Kingdom Hearts was formally announced at the Electronics Entertainment Expo of 2000, which I was fortunate enough to attend. Most convention-goers (myself included) waiting in the mile-long line for the preview left stunned, amazed, or a quivering mixture of both. The game that was shown represented nothing less than a completely unexpected merger of two colossal forces, two seemingly invulnerable icons, each at the summits of their respective media.
When one thinks of lush, cinematic video games, the first name in anyone's mind is Square. There isn't a gamer alive that hasn't at least heard of Final Fantasy. When thinking of mass appeal, worldwide recognition and a history in animation, Disney is second to none. Each name evokes something akin to cultural power, not to mention unquestioned success and admiration even from their detractors. To think that these two institutions were going to join forces inspired a feeling approaching true awe. Its been a long, hard wait since that first glimpse of what promised to be greatness. However, despite giving every indication of being a near-cosmic event, the promise has gone unfulfilled.
Kingdom Hearts is the tale of a young boy named Sora and his battle against evil forces called the Heartless. In the game, Disney films such as Tarzan, Aladdin and The Little Mermaid (among others) are portrayed as being their own separate "worlds" floating in space. King Mickey rules them all from the Magic Kingdom castle, but his throne is empty and he has vanished. Sora is soon sucked into this "Disney Dimension" and eventually teams up with Donald Duck and Goofy in order to find Mickey and stop the Heartless.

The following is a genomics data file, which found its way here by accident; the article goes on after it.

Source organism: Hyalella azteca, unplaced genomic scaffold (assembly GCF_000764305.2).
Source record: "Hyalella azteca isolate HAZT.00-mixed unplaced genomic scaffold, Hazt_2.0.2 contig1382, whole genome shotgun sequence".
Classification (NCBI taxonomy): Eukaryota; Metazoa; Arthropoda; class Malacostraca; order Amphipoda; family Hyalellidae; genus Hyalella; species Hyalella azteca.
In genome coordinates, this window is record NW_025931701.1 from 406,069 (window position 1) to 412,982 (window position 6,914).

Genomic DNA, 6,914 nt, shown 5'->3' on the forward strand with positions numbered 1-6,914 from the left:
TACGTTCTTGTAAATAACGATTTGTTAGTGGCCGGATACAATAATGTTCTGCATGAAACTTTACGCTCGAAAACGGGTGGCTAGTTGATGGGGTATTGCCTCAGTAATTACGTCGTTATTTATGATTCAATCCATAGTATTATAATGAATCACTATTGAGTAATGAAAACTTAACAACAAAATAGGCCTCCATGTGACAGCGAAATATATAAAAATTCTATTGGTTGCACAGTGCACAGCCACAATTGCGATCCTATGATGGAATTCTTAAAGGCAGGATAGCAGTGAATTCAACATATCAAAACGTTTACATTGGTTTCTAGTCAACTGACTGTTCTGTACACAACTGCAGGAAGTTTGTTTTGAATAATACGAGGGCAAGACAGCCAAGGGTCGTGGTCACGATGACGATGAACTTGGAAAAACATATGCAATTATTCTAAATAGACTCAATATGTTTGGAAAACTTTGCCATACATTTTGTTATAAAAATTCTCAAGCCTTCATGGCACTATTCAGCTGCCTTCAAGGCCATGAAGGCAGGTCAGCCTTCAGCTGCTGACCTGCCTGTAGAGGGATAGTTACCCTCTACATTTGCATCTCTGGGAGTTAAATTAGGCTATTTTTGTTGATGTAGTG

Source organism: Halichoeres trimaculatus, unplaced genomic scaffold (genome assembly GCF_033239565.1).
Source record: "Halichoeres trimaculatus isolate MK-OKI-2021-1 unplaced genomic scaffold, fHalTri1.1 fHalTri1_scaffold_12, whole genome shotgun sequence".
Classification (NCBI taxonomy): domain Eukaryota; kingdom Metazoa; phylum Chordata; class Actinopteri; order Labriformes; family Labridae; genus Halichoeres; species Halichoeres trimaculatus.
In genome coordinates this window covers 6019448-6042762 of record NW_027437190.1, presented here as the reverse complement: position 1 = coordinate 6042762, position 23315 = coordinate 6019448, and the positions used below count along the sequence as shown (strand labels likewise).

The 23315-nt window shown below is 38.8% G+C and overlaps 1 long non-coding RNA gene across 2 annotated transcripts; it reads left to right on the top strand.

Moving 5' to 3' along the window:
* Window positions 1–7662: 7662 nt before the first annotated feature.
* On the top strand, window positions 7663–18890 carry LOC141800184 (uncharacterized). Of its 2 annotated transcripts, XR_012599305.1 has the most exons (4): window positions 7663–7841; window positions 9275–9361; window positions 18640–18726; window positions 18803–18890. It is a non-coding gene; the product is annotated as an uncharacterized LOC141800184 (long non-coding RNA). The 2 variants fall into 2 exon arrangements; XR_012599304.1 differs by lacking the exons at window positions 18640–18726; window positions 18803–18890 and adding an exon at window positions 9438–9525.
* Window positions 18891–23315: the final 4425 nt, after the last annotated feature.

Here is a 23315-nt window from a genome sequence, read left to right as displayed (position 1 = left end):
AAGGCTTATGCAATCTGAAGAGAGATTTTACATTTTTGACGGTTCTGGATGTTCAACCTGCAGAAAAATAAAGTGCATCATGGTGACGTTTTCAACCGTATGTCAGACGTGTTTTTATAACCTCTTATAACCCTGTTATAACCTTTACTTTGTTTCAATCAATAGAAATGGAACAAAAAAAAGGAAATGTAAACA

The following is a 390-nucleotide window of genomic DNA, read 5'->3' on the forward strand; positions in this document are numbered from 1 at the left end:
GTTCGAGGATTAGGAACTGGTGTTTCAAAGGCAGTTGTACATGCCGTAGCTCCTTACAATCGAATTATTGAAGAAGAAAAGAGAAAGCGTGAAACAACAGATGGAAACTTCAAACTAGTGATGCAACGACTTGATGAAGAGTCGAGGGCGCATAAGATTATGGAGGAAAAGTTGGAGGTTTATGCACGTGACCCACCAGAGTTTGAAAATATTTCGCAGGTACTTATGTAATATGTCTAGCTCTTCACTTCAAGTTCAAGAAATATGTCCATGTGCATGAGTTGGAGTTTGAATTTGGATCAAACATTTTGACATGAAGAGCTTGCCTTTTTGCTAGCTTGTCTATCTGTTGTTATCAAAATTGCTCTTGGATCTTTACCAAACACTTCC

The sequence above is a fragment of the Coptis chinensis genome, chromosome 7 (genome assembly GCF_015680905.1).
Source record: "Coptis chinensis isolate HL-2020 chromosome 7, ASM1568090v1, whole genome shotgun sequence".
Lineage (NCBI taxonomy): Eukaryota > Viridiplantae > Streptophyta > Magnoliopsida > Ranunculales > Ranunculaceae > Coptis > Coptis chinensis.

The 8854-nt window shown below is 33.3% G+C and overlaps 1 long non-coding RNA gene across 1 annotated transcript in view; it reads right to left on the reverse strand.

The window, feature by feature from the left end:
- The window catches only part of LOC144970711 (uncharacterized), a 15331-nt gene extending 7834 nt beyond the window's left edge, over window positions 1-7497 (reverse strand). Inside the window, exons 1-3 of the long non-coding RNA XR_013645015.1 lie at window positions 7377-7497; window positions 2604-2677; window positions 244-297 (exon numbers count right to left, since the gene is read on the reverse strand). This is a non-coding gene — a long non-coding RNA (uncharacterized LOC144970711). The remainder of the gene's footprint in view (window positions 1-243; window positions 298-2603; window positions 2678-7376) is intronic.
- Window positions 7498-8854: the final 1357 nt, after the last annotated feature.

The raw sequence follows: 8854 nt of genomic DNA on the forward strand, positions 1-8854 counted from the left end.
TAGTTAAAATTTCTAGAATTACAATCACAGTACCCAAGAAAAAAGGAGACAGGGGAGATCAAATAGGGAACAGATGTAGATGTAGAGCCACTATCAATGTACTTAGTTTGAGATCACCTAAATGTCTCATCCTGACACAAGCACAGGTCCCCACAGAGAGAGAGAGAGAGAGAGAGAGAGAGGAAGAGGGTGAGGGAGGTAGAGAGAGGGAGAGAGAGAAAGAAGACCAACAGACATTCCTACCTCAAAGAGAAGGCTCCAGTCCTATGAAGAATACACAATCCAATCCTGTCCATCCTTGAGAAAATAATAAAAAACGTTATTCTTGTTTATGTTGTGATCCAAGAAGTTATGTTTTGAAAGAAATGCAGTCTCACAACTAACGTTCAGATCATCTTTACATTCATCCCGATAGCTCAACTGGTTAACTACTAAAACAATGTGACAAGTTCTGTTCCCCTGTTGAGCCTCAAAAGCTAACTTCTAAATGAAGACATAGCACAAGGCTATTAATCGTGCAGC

The first thing that catches a persons eye with Kingdom Hearts is the mix of characters taken from both companies stellar stables. While the overwhelming majority of the game is comprised of Disney creations, a large number of faces from the Final Fantasy franchise have roles. Its a fans dream come true to see Aeris return from her controversial death, not to mention seeing perennial favorite Cloud Strife and his immense sword, or chatting up the ever-present Cid. The Square characters are far outnumbered by Disney luminaries, though. Nearly every major Mouse House character makes an appearance in one form or another, and the game even provides a short record of "Who's Who" so that players not familiar with the multitude of faces can keep a running tally of cameos and walk-ons.
Of course, the juxtaposition of these superstars wouldn't mean much without the lush presentation and hypnotically entrancing graphics. Given the circumstances, I would expect no less than perfection from the leading powerhouses of visual storytelling, and perfection is delivered. Things are quite clean and very sharp, the cutscenes are a dream, and the level of visual appeal is cripplingly overwhelming. Ears receive equal treatment in Kingdom Hearts as well. The Disney characters sound exactly as they're supposed to sound, right down to Donald's saliva-spraying patois and Goofy's trademarked "ahyuck". Several big-name Hollywood talents lend their larynxes to the disc, such as Haley Joel Osment (The Sixth Sense, A.I.) taking on the role of Sora and even musical group N'Syncs Lance Bass stepping in for a surprise bit of casting at the end.